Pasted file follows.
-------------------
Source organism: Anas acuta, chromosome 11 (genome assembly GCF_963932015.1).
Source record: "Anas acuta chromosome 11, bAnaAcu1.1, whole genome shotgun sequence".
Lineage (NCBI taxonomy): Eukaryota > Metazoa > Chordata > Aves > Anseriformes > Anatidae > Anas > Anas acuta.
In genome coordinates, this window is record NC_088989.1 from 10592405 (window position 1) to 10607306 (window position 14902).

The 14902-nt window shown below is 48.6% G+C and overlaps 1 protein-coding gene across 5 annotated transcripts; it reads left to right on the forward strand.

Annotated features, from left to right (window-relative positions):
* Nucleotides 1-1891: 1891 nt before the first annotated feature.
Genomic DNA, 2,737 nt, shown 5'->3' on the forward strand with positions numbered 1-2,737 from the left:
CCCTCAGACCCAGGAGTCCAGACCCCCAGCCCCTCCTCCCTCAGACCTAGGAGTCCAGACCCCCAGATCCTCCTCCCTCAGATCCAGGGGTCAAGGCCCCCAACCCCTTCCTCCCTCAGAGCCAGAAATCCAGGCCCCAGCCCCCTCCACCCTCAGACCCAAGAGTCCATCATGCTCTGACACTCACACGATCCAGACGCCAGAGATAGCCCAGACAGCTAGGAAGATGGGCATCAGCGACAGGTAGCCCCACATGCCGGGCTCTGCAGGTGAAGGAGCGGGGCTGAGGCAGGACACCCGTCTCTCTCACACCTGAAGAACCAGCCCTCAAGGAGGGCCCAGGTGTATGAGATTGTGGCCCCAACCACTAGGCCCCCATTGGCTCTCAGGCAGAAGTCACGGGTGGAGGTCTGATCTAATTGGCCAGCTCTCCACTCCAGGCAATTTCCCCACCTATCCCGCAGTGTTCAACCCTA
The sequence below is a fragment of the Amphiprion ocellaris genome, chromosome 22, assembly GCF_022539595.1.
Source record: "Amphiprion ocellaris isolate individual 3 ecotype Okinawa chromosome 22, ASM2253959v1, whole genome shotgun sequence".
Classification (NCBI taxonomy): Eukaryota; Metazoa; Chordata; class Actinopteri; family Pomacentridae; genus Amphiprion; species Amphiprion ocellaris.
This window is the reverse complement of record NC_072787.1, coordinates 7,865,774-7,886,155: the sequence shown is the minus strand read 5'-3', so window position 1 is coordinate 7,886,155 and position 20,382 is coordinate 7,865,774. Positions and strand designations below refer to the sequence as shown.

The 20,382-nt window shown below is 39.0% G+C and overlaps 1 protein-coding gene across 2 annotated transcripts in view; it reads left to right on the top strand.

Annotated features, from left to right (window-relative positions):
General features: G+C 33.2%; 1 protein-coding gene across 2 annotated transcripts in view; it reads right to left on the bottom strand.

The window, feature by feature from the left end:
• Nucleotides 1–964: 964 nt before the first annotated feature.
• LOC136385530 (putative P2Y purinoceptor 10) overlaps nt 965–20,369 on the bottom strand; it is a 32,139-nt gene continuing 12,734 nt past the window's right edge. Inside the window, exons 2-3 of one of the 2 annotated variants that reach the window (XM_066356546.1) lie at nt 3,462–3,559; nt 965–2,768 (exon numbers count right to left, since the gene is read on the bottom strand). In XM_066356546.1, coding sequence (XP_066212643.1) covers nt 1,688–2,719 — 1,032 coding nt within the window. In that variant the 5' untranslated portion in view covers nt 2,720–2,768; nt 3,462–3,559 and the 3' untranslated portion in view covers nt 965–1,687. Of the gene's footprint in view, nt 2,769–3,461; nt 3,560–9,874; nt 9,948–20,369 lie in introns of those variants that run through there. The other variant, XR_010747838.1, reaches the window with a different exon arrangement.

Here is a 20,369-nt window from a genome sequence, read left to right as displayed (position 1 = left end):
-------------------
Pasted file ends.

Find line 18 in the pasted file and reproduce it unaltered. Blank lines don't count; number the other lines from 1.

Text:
• Nucleotides 1–964: 964 nt before the first annotated feature.